Success Profile

This section of the matrix briefly addresses candidates' awareness of their accomplishments, their motivation for changing jobs, and their inclination to accept a counteroffer from their present employers. (There s no time like the present to pre-close the candidate on accepting your job offer if it eventually comes.)

The greatest accomplishment query invites candidates to highlight their track records for increasing revenues, decreasing organizational expenses, or saving time. As mentioned earlier in the book, you might prompt a candidate by adding, ''Why is the organization a better place for your having worked there? or ''What would a past supervisor say regarding your greatest contribution to the organization?" (See Chapter 2 for some questions along these lines.)

The reason for leaving query qualifies the circumstances surrounding the individual's motivation for change. As you know, the reason for leaving represents the link in an individual's career progression. More than anything else, it helps you understand what drives the candidate's career management strategies. The problem or problems underlying the current reason for leaving must be solved by your organization's programs to ensure a successful transition into your company.

Counteroffer preparation addresses up front the possibility that the individual will be enticed to stay aboard his current company once he returns to give notice. If the person is employed, it's worth an initial query regarding the likelihood of his being propositioned to stay put. Typical questions you might want to use to probe more deeply include: ''What would be your next logical move in progression at your present company?'' (See Question 25 in Chapter 5.) ''What would have to change at your present position for you to continue working there?'' (See Question 90 in Chapter 16.)

Assessment of Candidate's Needs

Of all three areas in the telephone screen, this section historically gets the shortest shrift. Yet, because of its emotional nature, it carries the most potential to land a candidate successfully. If the first section determines that the candidate is qualified to do the job and the second section attempts to qualify the individual's motivation for change, then this section helps you determine whether your offer will satisfy individuals—on the basis of their reasons for leaving their current employers.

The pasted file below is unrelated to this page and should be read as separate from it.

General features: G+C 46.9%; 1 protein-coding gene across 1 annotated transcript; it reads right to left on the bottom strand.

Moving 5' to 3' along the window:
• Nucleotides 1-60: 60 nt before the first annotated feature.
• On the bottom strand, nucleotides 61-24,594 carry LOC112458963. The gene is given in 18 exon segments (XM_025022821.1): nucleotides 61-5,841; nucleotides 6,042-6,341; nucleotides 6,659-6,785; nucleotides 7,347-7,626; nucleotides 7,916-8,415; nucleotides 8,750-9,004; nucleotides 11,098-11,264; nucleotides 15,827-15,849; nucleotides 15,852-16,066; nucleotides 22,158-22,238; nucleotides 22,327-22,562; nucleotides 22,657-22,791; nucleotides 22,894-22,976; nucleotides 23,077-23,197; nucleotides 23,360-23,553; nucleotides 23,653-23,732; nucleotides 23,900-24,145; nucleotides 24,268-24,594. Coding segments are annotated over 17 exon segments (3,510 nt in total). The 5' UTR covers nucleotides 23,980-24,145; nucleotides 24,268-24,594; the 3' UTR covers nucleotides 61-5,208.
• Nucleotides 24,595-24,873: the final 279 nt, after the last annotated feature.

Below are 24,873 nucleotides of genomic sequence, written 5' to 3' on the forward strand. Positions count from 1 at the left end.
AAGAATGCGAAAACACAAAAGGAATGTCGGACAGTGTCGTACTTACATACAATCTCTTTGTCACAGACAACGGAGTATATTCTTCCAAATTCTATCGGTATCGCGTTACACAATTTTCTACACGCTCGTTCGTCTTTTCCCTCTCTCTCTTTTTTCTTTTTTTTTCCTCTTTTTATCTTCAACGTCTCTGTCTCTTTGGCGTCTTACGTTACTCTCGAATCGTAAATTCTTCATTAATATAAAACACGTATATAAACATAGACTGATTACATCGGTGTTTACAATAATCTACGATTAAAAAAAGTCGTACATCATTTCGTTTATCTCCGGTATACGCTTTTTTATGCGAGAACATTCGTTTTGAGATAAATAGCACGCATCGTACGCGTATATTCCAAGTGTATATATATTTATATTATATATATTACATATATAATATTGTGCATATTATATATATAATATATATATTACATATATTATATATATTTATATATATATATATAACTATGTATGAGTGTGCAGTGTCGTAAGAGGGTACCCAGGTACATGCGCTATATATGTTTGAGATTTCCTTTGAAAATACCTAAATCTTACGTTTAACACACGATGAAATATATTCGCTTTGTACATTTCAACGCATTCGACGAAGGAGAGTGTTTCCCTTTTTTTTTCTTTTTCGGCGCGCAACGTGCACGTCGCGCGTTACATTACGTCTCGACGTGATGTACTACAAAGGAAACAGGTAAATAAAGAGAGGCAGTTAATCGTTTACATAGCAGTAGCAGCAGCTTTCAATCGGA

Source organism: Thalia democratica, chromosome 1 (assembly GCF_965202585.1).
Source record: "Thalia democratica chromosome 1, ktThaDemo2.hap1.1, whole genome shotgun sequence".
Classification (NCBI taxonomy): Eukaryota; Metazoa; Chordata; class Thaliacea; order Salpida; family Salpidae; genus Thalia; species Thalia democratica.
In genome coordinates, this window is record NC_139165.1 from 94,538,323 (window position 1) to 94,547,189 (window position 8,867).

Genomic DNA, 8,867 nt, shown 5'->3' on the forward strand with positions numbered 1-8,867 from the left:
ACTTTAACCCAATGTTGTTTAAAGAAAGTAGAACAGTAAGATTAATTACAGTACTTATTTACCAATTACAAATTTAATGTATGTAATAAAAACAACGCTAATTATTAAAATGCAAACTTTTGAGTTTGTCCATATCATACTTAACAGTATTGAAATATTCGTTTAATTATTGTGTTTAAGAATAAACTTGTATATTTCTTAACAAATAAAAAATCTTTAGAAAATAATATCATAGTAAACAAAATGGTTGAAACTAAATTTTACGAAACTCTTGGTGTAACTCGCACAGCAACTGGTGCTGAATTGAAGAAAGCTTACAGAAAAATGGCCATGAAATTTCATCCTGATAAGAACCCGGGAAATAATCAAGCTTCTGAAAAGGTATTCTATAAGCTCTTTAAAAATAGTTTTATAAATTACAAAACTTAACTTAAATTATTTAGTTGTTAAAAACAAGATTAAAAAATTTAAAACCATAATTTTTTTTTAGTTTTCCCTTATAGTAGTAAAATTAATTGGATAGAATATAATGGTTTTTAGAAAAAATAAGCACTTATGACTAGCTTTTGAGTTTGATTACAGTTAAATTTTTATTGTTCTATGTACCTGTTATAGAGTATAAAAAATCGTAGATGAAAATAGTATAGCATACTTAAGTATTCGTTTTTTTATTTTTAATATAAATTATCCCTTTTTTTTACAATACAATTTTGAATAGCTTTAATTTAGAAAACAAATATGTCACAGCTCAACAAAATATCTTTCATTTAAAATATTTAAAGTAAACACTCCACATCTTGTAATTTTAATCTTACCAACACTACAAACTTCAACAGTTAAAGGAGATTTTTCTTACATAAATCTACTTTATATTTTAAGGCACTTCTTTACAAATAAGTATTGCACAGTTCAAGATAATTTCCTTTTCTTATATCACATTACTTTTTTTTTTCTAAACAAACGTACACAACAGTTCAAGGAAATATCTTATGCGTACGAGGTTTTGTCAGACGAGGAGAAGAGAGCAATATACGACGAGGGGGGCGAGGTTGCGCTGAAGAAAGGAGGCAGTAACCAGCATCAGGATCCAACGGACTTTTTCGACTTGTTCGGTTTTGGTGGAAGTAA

The two ''three-criteria'' questions for company and position will help you accurately assess the individual's values and long-term goals. Getting a feel for where candidates are currently interviewing can be telling regarding their tastes and expectations. In addition, it helps to sell someone on your company if you happen to know your competitor's strengths and weaknesses.

Remember that most people are more motivated by recognition, challenge, and fulfilling work than they are by money. Therefore, beware the folks who apparently want only higher salaries: They're probably not telling you the whole story. (It's much more often the case that they either feel under recognized by their bosses for their hard work or sense no opportunity for increased responsibilities at their present position.) Of course, if money is truly the sole motivator, watch out as well: They may be only recruiter's bait waiting to leapfrog to a higher-paying position elsewhere.

Similarly, management style (see Question 28 in Chapter 6) refers to the individual's preference for ongoing structure, feedback, and direction versus autonomy and independence. It also addresses the person's inclination to manage others via a participatory supervisory style based on consensus building from below versus a more centralized, closed-fisted style that trickles down to subordinates from above. (See Question 78 in Chapter 15.)

Finally, remember to broach a critical issue before you fly across country or put a candidate on an airplane to visit you: the minimum salary requirement. (See Question 96 in Chapter 17.) This will certainly sound premature since you've neither met yet nor had the chance to discuss other compensation components. Still, telephone interviews are meant to crystallize the entire prequalification process, so it is indeed allowable in this case to surface this important issue before proceeding any further. You'll find the Telephone Interviewing Matrix below.

Telephone Interviewing Matrix

Telephone Interviewing Matrix

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